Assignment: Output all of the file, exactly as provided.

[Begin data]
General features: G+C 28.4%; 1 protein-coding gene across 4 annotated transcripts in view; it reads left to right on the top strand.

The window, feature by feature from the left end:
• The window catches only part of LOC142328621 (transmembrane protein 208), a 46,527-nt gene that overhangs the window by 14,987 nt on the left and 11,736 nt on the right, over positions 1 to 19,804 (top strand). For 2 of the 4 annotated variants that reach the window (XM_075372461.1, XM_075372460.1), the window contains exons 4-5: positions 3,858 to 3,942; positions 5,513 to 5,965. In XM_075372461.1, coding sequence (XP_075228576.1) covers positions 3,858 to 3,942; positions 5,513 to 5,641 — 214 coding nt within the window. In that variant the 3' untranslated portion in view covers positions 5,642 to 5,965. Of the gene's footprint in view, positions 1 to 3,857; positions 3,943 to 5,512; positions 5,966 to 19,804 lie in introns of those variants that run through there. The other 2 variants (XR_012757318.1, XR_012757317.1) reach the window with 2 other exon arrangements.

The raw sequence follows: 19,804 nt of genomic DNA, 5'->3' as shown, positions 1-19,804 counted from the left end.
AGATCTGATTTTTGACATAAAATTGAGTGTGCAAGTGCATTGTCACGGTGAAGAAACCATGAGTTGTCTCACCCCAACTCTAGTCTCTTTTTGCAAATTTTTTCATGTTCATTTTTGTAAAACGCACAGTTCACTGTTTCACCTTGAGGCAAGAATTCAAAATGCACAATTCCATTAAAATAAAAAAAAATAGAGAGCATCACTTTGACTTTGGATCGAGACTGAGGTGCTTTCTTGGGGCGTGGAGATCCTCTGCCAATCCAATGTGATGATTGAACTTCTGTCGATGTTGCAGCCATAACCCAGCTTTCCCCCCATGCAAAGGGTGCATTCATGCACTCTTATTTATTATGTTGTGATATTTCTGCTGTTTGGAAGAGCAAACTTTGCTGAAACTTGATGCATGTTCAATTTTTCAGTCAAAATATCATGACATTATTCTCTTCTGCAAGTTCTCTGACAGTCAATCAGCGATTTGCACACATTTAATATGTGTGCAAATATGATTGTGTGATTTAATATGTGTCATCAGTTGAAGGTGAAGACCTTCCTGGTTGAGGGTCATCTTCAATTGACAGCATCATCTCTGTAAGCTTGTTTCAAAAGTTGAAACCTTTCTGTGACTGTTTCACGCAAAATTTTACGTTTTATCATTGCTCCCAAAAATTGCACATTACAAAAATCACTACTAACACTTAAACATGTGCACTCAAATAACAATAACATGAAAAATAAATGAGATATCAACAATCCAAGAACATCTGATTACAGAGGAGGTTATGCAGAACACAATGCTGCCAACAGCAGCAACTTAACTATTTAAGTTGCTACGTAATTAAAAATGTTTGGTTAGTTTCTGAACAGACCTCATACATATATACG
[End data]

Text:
General features: G+C 28.4%; 1 protein-coding gene across 4 annotated transcripts in view; it reads left to right on the top strand.

The window, feature by feature from the left end:
• The window catches only part of LOC142328621 (transmembrane protein 208), a 46,527-nt gene that overhangs the window by 14,987 nt on the left and 11,736 nt on the right, over positions 1 to 19,804 (top strand). For 2 of the 4 annotated variants that reach the window (XM_075372461.1, XM_075372460.1), the window contains exons 4-5: positions 3,858 to 3,942; positions 5,513 to 5,965. In XM_075372461.1, coding sequence (XP_075228576.1) covers positions 3,858 to 3,942; positions 5,513 to 5,641 — 214 coding nt within the window. In that variant the 3' untranslated portion in view covers positions 5,642 to 5,965. Of the gene's footprint in view, positions 1 to 3,857; positions 3,943 to 5,512; positions 5,966 to 19,804 lie in introns of those variants that run through there. The other 2 variants (XR_012757318.1, XR_012757317.1) reach the window with 2 other exon arrangements.

The raw sequence follows: 19,804 nt of genomic DNA, 5'->3' as shown, positions 1-19,804 counted from the left end.
AGATCTGATTTTTGACATAAAATTGAGTGTGCAAGTGCATTGTCACGGTGAAGAAACCATGAGTTGTCTCACCCCAACTCTAGTCTCTTTTTGCAAATTTTTTCATGTTCATTTTTGTAAAACGCACAGTTCACTGTTTCACCTTGAGGCAAGAATTCAAAATGCACAATTCCATTAAAATAAAAAAAAATAGAGAGCATCACTTTGACTTTGGATCGAGACTGAGGTGCTTTCTTGGGGCGTGGAGATCCTCTGCCAATCCAATGTGATGATTGAACTTCTGTCGATGTTGCAGCCATAACCCAGCTTTCCCCCCATGCAAAGGGTGCATTCATGCACTCTTATTTATTATGTTGTGATATTTCTGCTGTTTGGAAGAGCAAACTTTGCTGAAACTTGATGCATGTTCAATTTTTCAGTCAAAATATCATGACATTATTCTCTTCTGCAAGTTCTCTGACAGTCAATCAGCGATTTGCACACATTTAATATGTGTGCAAATATGATTGTGTGATTTAATATGTGTCATCAGTTGAAGGTGAAGACCTTCCTGGTTGAGGGTCATCTTCAATTGACAGCATCATCTCTGTAAGCTTGTTTCAAAAGTTGAAACCTTTCTGTGACTGTTTCACGCAAAATTTTACGTTTTATCATTGCTCCCAAAAATTGCACATTACAAAAATCACTACTAACACTTAAACATGTGCACTCAAATAACAATAACATGAAAAATAAATGAGATATCAACAATCCAAGAACATCTGATTACAGAGGAGGTTATGCAGAACACAATGCTGCCAACAGCAGCAACTTAACTATTTAAGTTGCTACGTAATTAAAAATGTTTGGTTAGTTTCTGAACAGACCTCATACATATATACG